The Kramatorsk radiological accident was a radiation accident that happened in Kramatorsk, Ukrainian SSR from 1980 to 1989. A small capsule containing highly radioactive caesium-137 was found inside the concrete wall of an apartment building, with a surface gamma radiation exposure dose rate of 1800 R/year. The capsule was detected only after residents requested that the level of radiation in the apartment be measured by a health physicist.
The capsule was originally part of a radiation level gauge and was lost in the Karansky quarry in the late 1970s. The search for the capsule was unsuccessful and ended after a week. The gravel from the quarry was used in construction. The caesium capsule ended up in the concrete panel of Apartment 85 of Building 7 on Mariyi Pryimachenk Street (at the time under the Soviet name Gvardeytsiv Kantemirovtsiv), between apartments 85 and 52.
Over nine years, two families lived in Apartment 85. A child’s bed was located directly next to the wall containing the capsule.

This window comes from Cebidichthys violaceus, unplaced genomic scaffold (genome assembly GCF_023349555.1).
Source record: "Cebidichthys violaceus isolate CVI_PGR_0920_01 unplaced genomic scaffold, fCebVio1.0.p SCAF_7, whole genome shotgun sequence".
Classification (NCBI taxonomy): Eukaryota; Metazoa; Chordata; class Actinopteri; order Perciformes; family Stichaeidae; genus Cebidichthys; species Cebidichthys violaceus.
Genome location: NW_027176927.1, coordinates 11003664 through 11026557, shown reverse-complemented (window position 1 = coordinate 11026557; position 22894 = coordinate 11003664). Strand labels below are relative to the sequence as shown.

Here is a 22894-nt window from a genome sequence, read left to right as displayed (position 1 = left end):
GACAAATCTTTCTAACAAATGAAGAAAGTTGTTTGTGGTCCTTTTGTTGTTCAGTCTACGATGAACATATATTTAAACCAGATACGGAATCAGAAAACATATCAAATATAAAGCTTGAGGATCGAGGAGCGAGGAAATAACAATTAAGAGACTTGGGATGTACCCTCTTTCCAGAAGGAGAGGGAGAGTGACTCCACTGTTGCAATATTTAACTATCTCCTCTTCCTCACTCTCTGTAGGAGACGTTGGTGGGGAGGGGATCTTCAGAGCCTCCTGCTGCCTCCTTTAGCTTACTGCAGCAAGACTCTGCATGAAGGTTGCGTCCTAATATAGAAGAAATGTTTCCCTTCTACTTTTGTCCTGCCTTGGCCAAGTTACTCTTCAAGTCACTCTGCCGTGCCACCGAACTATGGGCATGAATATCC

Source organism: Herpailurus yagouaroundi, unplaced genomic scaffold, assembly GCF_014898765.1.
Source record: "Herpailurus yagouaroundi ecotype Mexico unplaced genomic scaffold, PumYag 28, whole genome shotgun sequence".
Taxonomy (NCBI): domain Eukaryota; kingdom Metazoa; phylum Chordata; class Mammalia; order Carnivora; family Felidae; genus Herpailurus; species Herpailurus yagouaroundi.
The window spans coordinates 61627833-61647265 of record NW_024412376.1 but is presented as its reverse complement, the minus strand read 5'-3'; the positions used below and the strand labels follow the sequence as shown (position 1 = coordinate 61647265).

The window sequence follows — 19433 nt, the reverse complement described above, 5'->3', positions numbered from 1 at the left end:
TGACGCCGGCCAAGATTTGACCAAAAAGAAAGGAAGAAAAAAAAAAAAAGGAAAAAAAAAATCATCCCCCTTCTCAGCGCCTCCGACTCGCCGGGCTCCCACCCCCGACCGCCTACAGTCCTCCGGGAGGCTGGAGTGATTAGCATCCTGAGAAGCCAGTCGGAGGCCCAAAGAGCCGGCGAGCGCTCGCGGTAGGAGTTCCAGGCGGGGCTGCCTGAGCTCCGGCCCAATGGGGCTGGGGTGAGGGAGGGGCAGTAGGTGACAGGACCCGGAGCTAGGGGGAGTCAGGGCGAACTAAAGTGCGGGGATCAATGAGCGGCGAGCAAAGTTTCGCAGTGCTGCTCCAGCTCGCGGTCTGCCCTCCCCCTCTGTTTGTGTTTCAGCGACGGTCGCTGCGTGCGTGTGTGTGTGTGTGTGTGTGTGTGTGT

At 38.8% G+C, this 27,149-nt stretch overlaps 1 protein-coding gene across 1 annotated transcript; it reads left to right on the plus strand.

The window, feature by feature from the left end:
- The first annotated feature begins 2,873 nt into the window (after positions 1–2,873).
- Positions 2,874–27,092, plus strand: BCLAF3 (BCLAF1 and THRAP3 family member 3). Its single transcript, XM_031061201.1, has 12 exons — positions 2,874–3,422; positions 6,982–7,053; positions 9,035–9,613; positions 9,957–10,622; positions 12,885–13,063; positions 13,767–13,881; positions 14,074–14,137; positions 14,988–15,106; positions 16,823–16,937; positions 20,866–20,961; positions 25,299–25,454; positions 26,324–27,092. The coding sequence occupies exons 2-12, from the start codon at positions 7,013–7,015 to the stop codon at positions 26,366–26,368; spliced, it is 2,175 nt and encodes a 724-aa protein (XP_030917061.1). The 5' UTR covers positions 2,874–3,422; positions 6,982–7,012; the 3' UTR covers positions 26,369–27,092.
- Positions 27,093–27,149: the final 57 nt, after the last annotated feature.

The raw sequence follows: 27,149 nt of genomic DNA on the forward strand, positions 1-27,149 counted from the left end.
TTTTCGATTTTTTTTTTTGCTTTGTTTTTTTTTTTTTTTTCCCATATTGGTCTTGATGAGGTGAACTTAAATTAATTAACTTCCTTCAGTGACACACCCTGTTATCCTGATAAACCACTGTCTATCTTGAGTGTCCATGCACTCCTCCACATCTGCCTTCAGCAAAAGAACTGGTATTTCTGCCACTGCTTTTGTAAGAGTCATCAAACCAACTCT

The apartment was fully settled in 1980. A year later, an 18-year-old woman who lived there suddenly died. In 1982, her 16-year-old brother followed, and then their mother. Even after that, the flat didn’t attract much public attention, despite the fact that the residents all died from leukemia. Doctors were unable to determine root-cause of illness and explained the diagnosis by poor heredity. A new family moved into the apartment, and their son died from leukemia as well. His father managed to start a detailed investigation, during which the vial was found in the wall in 1989.
By the time the capsule was discovered, four residents of the building had died from it and 17 more had received varying doses of radiation. Part of the wall was removed and sent to the Institute for Nuclear Research (NASU), where the caesium capsule was removed, identified by serial number and disposed of.
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